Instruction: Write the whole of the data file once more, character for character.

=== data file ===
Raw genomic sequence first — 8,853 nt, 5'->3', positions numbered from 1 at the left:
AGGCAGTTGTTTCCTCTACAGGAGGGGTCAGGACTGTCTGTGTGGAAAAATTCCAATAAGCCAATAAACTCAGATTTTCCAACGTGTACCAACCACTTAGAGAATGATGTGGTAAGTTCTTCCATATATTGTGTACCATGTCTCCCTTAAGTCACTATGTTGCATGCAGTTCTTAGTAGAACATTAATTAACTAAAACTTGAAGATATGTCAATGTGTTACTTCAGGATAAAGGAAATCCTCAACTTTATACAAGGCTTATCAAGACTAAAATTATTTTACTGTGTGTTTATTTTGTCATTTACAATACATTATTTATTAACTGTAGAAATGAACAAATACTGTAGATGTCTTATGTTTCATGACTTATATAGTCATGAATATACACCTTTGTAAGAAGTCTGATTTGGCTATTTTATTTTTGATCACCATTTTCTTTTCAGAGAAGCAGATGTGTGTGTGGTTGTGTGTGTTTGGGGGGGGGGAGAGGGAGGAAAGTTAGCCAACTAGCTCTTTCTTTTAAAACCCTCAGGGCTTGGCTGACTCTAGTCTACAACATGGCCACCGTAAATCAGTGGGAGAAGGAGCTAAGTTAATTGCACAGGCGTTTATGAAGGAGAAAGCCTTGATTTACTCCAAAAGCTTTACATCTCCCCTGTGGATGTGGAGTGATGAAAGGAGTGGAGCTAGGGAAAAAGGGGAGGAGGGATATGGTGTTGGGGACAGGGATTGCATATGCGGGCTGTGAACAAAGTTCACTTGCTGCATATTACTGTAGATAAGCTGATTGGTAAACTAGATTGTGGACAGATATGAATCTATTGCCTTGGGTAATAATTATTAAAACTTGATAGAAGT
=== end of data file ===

Raw genomic sequence first — 8,853 nt, 5'->3', positions numbered from 1 at the left:
AGGCAGTTGTTTCCTCTACAGGAGGGGTCAGGACTGTCTGTGTGGAAAAATTCCAATAAGCCAATAAACTCAGATTTTCCAACGTGTACCAACCACTTAGAGAATGATGTGGTAAGTTCTTCCATATATTGTGTACCATGTCTCCCTTAAGTCACTATGTTGCATGCAGTTCTTAGTAGAACATTAATTAACTAAAACTTGAAGATATGTCAATGTGTTACTTCAGGATAAAGGAAATCCTCAACTTTATACAAGGCTTATCAAGACTAAAATTATTTTACTGTGTGTTTATTTTGTCATTTACAATACATTATTTATTAACTGTAGAAATGAACAAATACTGTAGATGTCTTATGTTTCATGACTTATATAGTCATGAATATACACCTTTGTAAGAAGTCTGATTTGGCTATTTTATTTTTGATCACCATTTTCTTTTCAGAGAAGCAGATGTGTGTGTGGTTGTGTGTGTTTGGGGGGGGGGAGAGGGAGGAAAGTTAGCCAACTAGCTCTTTCTTTTAAAACCCTCAGGGCTTGGCTGACTCTAGTCTACAACATGGCCACCGTAAATCAGTGGGAGAAGGAGCTAAGTTAATTGCACAGGCGTTTATGAAGGAGAAAGCCTTGATTTACTCCAAAAGCTTTACATCTCCCCTGTGGATGTGGAGTGATGAAAGGAGTGGAGCTAGGGAAAAAGGGGAGGAGGGATATGGTGTTGGGGACAGGGATTGCATATGCGGGCTGTGAACAAAGTTCACTTGCTGCATATTACTGTAGATAAGCTGATTGGTAAACTAGATTGTGGACAGATATGAATCTATTGCCTTGGGTAATAATTATTAAAACTTGATAGAAGT